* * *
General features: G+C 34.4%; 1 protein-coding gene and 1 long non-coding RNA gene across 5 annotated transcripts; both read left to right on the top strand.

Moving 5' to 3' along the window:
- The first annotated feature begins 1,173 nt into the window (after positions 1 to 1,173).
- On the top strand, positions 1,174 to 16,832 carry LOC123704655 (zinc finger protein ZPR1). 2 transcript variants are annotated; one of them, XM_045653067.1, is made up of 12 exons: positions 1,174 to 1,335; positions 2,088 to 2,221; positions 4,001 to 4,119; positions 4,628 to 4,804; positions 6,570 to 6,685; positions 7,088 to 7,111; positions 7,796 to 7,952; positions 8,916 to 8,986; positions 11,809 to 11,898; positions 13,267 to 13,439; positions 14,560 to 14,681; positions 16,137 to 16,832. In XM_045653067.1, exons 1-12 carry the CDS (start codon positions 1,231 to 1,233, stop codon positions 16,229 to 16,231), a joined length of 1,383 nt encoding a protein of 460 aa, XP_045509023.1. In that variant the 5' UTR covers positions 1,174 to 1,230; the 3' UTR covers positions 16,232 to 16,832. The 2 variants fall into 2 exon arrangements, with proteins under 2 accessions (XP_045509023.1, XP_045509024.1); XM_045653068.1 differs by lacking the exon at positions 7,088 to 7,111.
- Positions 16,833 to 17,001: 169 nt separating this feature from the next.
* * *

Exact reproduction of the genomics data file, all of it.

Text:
General features: G+C 34.4%; 1 protein-coding gene and 1 long non-coding RNA gene across 5 annotated transcripts; both read left to right on the top strand.

Moving 5' to 3' along the window:
- The first annotated feature begins 1,173 nt into the window (after positions 1 to 1,173).
- On the top strand, positions 1,174 to 16,832 carry LOC123704655 (zinc finger protein ZPR1). 2 transcript variants are annotated; one of them, XM_045653067.1, is made up of 12 exons: positions 1,174 to 1,335; positions 2,088 to 2,221; positions 4,001 to 4,119; positions 4,628 to 4,804; positions 6,570 to 6,685; positions 7,088 to 7,111; positions 7,796 to 7,952; positions 8,916 to 8,986; positions 11,809 to 11,898; positions 13,267 to 13,439; positions 14,560 to 14,681; positions 16,137 to 16,832. In XM_045653067.1, exons 1-12 carry the CDS (start codon positions 1,231 to 1,233, stop codon positions 16,229 to 16,231), a joined length of 1,383 nt encoding a protein of 460 aa, XP_045509023.1. In that variant the 5' UTR covers positions 1,174 to 1,230; the 3' UTR covers positions 16,232 to 16,832. The 2 variants fall into 2 exon arrangements, with proteins under 2 accessions (XP_045509023.1, XP_045509024.1); XM_045653068.1 differs by lacking the exon at positions 7,088 to 7,111.
- Positions 16,833 to 17,001: 169 nt separating this feature from the next.